Ashima regrets that they can't go earlier, in time for Durga pujo, but it will be years before Ashoke is eligible for a sabbatical, and three weeks in December is all they can manage. "It is like going home a few months after your Christmas," Ashima explains to Judy one day over the clothesline. (2.72)
Not only is India geographically distant, but it also has a different sense of time, with different holidays. It's hard to live on an Indian calendar in America, where people have never even heard of things like Durga pujo.
He is old enough to know that he himself will be burned, not buried, that his body will occupy no plot of earth, that no stone in this country will bear his name beyond life. In Calcutta, from taxis and once from the roof of his grandparents' house, he has seen the dead bodies of strangers carried on people's shoulders through streets, decked with flowers, wrapped in sheets. (3.67)
Each culture has its own relationship to the dead, and the Bengali tradition of cremation just might freak out Gogol. It means that he will literally disappear from the face of the earth. There will be no tombstone to prove he ever existed.
No other building he's seen has affected him so powerfully. Their second day at the Taj he attempts to sketch the dome and a portion of the façade, but the building's grace eludes him and he throws the sketch away. (4.37)
Gogol gets a sense of how rich and diverse India is when the Gangulis take a visit to Agra and see the Taj Mahal. It's a first glimpse into what will later become a part of his identity – his love of architecture.
Apart from visiting relatives there was nothing to do in Calcutta. He's already been to the planetarium and the Zoo Garden and the Victoria Memorial a dozen times. They have never been to Disneyland or the Grand Canyon. (4.30)
The tourist hotspots of Calcutta are compared to the tourist hotspots of the United States. It seems like Gogol resents being carted around to the sites of Calcutta when he's never even seen the sites back in America.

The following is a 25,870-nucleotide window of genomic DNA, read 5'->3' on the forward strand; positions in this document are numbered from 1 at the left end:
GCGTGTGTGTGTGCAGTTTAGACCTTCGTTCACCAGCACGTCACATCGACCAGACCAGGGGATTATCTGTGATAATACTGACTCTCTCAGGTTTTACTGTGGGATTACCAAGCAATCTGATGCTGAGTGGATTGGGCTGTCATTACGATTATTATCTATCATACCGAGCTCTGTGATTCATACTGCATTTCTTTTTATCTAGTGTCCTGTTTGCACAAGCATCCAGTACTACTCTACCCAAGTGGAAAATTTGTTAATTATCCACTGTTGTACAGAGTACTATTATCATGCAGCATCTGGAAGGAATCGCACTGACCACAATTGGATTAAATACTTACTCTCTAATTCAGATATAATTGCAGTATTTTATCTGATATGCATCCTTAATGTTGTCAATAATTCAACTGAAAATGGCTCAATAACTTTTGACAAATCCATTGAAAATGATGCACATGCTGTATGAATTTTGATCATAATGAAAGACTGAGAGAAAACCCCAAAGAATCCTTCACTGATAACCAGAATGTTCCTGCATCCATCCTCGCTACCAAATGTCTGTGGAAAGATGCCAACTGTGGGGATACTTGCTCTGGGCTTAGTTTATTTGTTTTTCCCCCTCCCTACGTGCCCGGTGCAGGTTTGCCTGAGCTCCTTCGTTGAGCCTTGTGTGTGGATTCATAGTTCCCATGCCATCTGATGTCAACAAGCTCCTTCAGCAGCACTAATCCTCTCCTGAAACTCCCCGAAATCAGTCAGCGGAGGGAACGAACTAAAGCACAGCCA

He goes shopping with her on Madison Avenue at stores they must be buzzed into, for cashmere cardigans and outrageously expensive English colognes that Maxine buys without deliberation or guilt. (6.48)
Maxine's world is very different from Gogol's. Growing up with a wealthy and privileged background, her New York City is the luxurious one, as this shopping trip down Madison Avenue demonstrates. Compare this experience of New York City to the drive Gogol takes with his parents' friends: they skip all the cultural sites and buy Indian goods. It's almost as if they visit two completely different cities.
He grows to appreciate being utterly disconnected from the world […] The Ratliffs own the moon that floats over the lake, and the sun and the clouds. (6.127)
Even the Ratliffs' vacations are different from the Gangulis'. While the Gangulis head to Calcutta, a busy, crowded city filled with relatives, the Ratliffs go off to their relatively isolated cabin in New Hampshire, where they literally own the wilderness. Talk about rich.
All of it he finds beautiful beyond description, and yet at the same time it depresses him that none of it is new to Moushumi, that she has seen it all hundreds of times […] He admires her, even resents her a little, for having moved to another country and made a separate life. He realizes that this is what their parents had done in America. What he, in all likelihood, will never do. (9.28)
Moving to another country is a chance to remake yourself. Only it's hard to do that when your wife has already lived in Paris, and formed a Parisian identity. Gogol has to confront the fact that the Moushumi who lived in Paris is very different from the Moushumi he knows.
Part of him know this is a privilege, to be here with a person who knows the city so well, but the other part of him wants simply to be a tourist, fumbling with a phrase book, looking at all the buildings on his list, getting lost. (9.26)
The difference between Moushumi's and Gogol's attitudes toward Paris doesn't bode well for their relationship. Moushumi feels at home in Paris, which is neither India nor America; Gogol wants to be a tourist and see everything with new, fresh eyes.
In the spring he went to Venice alone for a week, the trip he'd planned for the two of them, saturating himself in its ancient, melancholy beauty. (12.14)
After his divorce from Moushumi, Gogol seeks out a foreign city to get lost in, perhaps to remake himself after a devastating breakup.